Testing saliva can help diagnose Parkinson’s, study finds

News

Author: Joe McAweaneyPublished: 30 January 2020

Parkinson's LifePrep: Parkinson's LifeCook: Parkinson's LifeServes:

Parkinson's saliva test

A saliva test carried out by doctors may be able to both diagnose Parkinson’s and detect the severity of the condition, according to a recent study published in medical journal ‘Neurological Sciences’.

Several indicators of the development of Parkinson’s, including problems in the production of energy, can be easily detected in saliva.

As part of the study, carried out by a team from the  All India Institute of Medical Sciences, New Delhi, India, saliva samples were collected from 76 patients living with Parkinson’s, and 37 participants with good general health.

They found that the saliva of those with Parkinson’s reflected evidence of alteration in neurotransmitters – chemical messengers that allow nerve cells to communicate.

The researchers said the test “may highlight the characteristic changes in metabolite levels during the onset of Parkinson’s”.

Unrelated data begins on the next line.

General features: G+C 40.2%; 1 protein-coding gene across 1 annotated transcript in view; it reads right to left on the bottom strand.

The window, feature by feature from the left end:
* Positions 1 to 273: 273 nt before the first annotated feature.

To read more on this topic click here.

For more information on Parkinson’s diagnosis please visit the EPDA website.


Read more:

Can a digital pen “revolutionise” Parkinson’s diagnosis?

Scotland sees soaring Parkinson’s rate

Go Back

Share this story

Comments


Related articles


ballet

Health & Fitness

Scottish Ballet: dance therapy for Parkinson’s

Free weekly dance classes for Parkinson’s

READ MORE
Female doctor and patient

Women and Parkinson's

“Recognising gender difference is essential for Parkinson’s research”

The research gap, revealed by neurologist Marina Picillo

READ MORE
Billy Connolly

Global update

Sir Billy Connolly to make TV comeback

A new UK TV series is in the pipeline

READ MORE